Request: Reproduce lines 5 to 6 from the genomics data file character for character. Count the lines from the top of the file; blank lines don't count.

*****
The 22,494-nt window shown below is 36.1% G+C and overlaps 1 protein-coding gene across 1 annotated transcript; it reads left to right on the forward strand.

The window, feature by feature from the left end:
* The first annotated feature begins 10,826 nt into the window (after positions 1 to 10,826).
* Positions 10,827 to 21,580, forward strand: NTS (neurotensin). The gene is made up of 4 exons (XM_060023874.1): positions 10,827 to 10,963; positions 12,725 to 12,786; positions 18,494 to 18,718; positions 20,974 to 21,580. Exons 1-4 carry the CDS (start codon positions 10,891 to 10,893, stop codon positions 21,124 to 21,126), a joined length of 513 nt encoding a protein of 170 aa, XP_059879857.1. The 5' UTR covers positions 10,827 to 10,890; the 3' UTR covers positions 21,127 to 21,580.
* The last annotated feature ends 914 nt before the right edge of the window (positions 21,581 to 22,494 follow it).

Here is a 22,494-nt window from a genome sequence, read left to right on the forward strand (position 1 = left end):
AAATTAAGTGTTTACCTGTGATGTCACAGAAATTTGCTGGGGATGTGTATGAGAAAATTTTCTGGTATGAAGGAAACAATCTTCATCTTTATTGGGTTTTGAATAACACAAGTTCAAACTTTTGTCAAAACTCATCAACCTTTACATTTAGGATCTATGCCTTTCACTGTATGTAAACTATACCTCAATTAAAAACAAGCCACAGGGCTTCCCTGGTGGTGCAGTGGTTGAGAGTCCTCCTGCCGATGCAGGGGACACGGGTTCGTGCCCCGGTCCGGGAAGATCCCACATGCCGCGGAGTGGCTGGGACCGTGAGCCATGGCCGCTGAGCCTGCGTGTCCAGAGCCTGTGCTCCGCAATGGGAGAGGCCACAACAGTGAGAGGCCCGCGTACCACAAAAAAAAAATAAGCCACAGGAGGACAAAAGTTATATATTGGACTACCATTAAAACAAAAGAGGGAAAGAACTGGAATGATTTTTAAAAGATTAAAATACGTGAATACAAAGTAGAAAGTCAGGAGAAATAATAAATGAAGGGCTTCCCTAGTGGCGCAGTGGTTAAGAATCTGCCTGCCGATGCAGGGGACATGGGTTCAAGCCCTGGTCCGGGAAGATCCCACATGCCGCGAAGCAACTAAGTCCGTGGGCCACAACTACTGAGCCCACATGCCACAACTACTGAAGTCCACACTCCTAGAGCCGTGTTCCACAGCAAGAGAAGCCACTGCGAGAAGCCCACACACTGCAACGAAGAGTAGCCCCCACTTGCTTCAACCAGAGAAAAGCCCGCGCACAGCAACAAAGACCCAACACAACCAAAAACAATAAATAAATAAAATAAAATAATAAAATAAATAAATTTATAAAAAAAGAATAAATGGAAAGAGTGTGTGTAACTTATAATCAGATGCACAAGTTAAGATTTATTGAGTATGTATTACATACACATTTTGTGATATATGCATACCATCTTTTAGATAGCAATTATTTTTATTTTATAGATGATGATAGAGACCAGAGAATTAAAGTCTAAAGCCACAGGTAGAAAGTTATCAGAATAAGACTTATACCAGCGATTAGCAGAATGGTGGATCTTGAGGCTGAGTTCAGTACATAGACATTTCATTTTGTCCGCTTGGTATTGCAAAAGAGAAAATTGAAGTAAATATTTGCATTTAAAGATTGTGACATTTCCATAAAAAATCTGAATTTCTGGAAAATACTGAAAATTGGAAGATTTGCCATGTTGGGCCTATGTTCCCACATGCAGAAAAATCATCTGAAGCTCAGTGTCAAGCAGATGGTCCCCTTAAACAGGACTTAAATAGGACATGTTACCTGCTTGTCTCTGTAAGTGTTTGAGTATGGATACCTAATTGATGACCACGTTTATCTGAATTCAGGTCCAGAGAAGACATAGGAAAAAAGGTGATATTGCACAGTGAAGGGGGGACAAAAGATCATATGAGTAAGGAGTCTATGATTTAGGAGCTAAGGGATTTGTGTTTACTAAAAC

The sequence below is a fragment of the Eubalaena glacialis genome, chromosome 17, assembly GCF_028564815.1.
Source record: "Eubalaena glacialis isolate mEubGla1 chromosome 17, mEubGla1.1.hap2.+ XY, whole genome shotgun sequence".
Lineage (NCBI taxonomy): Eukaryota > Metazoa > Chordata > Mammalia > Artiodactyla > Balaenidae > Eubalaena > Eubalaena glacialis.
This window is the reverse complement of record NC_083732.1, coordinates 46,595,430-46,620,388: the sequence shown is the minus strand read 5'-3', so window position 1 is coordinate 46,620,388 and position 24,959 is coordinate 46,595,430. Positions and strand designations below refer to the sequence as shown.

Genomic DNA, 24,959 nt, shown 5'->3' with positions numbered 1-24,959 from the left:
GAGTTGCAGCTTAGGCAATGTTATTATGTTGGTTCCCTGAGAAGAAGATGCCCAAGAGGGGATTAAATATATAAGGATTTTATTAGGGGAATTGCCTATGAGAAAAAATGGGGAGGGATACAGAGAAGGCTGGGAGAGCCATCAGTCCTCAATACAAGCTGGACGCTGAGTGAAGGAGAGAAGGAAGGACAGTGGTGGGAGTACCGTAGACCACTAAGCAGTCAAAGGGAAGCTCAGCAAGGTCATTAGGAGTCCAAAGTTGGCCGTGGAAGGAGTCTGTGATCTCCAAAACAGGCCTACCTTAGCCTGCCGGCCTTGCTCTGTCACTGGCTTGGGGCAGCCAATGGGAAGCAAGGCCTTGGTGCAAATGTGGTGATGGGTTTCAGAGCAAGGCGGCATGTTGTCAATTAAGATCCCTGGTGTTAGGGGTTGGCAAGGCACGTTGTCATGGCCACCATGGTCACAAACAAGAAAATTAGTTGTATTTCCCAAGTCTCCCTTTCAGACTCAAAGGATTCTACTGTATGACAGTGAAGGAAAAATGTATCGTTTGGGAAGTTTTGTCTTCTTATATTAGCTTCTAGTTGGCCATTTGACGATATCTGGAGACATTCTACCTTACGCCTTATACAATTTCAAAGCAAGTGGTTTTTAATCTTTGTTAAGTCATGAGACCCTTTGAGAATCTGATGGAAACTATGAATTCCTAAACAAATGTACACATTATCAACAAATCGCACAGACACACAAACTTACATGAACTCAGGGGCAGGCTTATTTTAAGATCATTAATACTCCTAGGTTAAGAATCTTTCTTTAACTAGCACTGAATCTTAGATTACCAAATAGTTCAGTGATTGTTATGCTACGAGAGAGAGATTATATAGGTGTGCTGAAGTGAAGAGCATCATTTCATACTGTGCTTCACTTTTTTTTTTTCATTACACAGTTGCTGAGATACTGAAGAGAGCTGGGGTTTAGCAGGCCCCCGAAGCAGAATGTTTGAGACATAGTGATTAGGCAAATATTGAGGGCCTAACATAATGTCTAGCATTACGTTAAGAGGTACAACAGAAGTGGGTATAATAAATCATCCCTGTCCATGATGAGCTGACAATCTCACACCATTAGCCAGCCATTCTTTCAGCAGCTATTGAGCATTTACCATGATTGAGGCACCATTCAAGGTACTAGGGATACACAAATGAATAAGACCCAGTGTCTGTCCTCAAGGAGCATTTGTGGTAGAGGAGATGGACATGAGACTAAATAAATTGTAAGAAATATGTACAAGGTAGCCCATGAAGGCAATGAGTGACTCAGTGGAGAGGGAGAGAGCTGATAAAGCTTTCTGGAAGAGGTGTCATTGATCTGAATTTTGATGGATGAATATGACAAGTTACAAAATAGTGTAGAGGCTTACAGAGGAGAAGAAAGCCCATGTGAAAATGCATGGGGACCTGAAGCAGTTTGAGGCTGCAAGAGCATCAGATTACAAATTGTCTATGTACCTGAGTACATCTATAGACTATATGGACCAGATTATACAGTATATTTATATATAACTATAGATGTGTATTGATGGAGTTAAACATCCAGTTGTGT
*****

* The last annotated feature ends 914 nt before the right edge of the window (positions 21,581 to 22,494 follow it).

Here is a 22,494-nt window from a genome sequence, read left to right on the forward strand (position 1 = left end):